One can only do a little bit to contribute to the well-being of any field. I was an English major in college. From that I became interested in the way that language operates and controls us to varying [degrees]. We are the only animal that has such a complex and distinctive vocabulary. It’s because we are self-conscious that we can reflect on the fact that we reflect. Other animals are conscious of course but not necessarily self-conscious to the degree that we are; that we know that we know something, that’s an interesting position to be in.

Therefore, one of the things theology needs to do is to make sense in terms of our belief and our interpretations. What I realized soon on was that language is deceptive because it can look like a description. Some Christians, some fundamentalists, think that what they are saying theologically is a description of the Divine. Well, no one has seen God, so there are no descriptions. It’s similar to other things like love, and death, and beauty; we express these through metaphors. The best language that we have is not descriptive but metaphorical language, language that says something positive but doesn’t say the whole thing.

For instance, if you say, “war is a chess game,” you’re talking about certain aspects of war, the cleaner aspects. You’re not talking about the blood and guts. You’re talking about maneuverability. Our theological language is always limited, and it is most powerful and most appropriate when it is metaphorical. That is to say that God is father, mother, friend, lover. These are all rich terms that were used, but they’re all partial terms.

No one model can become a description, there isn’t any such thing. This means we’re constantly having to rely on the best interpretations that we have, and different interpretations.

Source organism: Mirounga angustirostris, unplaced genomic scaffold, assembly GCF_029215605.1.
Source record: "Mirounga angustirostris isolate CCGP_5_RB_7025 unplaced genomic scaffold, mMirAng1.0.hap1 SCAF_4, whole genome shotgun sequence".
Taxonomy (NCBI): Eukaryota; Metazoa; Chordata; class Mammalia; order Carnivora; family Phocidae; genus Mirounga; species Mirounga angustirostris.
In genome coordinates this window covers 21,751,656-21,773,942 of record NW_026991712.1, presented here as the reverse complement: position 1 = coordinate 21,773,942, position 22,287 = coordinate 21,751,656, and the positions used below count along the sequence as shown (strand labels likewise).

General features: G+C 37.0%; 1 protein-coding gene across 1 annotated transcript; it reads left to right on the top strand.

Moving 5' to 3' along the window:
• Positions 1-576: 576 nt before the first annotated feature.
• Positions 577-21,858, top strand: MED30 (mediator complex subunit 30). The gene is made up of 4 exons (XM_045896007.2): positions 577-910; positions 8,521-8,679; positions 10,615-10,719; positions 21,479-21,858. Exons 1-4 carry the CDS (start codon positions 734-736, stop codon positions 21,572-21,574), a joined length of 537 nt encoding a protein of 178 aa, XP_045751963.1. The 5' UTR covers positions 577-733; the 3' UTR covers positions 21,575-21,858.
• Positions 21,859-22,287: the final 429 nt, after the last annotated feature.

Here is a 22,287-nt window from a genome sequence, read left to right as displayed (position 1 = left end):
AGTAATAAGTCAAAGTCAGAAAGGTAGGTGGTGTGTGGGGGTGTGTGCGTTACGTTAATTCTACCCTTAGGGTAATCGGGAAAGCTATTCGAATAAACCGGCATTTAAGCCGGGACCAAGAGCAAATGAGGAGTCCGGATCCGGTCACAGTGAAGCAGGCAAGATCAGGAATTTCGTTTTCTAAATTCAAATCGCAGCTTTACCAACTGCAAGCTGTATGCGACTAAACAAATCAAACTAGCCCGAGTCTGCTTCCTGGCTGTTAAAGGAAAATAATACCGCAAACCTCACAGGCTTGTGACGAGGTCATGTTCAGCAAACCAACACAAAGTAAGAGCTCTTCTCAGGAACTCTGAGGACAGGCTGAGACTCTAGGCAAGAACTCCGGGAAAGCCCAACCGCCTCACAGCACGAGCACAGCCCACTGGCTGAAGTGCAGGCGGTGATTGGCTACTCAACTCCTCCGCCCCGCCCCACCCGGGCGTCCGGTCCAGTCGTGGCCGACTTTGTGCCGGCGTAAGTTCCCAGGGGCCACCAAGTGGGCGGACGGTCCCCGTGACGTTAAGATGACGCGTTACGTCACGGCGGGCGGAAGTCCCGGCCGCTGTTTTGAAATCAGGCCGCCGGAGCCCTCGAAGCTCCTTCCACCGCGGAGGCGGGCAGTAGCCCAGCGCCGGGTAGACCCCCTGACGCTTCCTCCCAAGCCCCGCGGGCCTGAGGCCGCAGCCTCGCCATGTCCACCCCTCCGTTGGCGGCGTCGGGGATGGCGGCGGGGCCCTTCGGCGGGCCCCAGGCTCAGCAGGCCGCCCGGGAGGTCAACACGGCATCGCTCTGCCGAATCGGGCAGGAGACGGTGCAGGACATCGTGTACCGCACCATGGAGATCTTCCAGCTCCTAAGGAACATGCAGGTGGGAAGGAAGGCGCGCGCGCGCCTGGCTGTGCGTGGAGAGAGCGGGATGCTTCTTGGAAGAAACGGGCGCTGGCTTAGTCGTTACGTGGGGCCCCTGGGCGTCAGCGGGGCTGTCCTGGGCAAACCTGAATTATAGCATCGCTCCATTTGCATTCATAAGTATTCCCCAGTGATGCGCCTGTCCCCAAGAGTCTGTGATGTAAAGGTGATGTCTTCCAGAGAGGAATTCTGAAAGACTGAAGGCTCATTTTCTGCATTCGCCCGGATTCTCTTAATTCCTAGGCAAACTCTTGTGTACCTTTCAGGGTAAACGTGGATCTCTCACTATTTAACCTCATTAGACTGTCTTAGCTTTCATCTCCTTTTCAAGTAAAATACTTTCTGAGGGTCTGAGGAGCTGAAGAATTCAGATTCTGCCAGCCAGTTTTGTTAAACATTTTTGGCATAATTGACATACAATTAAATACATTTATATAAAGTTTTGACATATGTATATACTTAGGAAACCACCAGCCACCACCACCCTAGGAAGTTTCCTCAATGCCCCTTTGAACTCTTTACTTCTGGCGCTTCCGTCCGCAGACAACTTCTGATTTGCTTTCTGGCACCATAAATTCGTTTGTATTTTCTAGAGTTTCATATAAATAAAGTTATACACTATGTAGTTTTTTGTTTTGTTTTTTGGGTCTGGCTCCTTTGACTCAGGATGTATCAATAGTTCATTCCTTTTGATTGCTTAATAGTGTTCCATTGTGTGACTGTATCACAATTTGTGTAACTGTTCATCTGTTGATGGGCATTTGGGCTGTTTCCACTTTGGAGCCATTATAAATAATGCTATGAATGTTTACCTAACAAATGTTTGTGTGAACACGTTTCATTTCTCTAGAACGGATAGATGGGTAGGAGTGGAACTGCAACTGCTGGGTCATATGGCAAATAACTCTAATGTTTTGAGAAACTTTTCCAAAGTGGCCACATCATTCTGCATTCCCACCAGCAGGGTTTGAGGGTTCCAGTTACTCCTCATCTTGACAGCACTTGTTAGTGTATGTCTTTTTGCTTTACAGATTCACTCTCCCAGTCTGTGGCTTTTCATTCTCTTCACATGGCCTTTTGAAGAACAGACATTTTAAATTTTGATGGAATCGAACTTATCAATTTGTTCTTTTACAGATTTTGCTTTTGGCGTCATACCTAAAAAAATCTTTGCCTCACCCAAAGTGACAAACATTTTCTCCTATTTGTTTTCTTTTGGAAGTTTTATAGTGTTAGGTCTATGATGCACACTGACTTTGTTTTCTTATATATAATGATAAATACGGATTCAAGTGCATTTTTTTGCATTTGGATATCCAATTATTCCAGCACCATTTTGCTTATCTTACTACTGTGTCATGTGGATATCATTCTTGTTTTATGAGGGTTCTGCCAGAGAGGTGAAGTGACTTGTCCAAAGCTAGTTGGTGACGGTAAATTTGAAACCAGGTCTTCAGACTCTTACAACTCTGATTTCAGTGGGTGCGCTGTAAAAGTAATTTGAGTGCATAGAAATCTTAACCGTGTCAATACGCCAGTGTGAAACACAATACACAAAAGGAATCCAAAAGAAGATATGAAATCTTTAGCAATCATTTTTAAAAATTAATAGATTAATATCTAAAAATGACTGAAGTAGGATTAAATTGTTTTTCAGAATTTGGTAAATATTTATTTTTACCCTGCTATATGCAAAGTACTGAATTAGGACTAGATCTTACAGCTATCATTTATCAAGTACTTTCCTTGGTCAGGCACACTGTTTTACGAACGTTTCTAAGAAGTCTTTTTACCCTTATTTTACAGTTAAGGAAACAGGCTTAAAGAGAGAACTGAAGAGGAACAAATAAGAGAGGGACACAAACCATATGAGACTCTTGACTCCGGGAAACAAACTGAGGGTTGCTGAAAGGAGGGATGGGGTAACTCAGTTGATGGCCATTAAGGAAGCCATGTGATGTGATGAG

I’ve always counselled students who want to go into this field to make sure that they are operating on their passion, what they really love, what they’re good at, and what they’re willing to spend their whole lives doing, so that they become reasonably competent in one area. I have seen the world in a storied way, a language way. They are complementary I think, the visual and the story motifs, but they’re not the same. I’m neither visual nor musical, I can’t sing and I can’t draw. But I have been able to write, so that’s what I’ve done. I feel fortunate to have had a lifetime of doing what I love.

What are the greatest accomplishments of your career?
That’s interesting. I don’t think of accomplishments, I think of privilege. It’s been a great gift to work at what I love. Not all people these days have the joy of finding such work. I’m amazed, for many years, I was paid do what I love to do. Teaching, being able to read, publish, and think about these things, is just a great treasure and delight. I feel very fortunate to have had the life I have had. I don’t think of it is as accomplishment. Any one of us can only do a small thing. You have to find your niche, whatever it is, and my niche was coming from a background in literature. Being fascinated by the power of stories and language, and the way [it] influences people. I feel fortunate to have had a life time of doing what I love.

Sallie McFague is the Scholar in Residence at VST. She did her graduate work at Yale University (B.D., Ph.D) in the area of religious language and the way it influences our actions. Sallie has published several books in this area, the most recent one being Blessed are the Consumers: Climate Change and the Practice of Restraint (Fortress Press, 2013).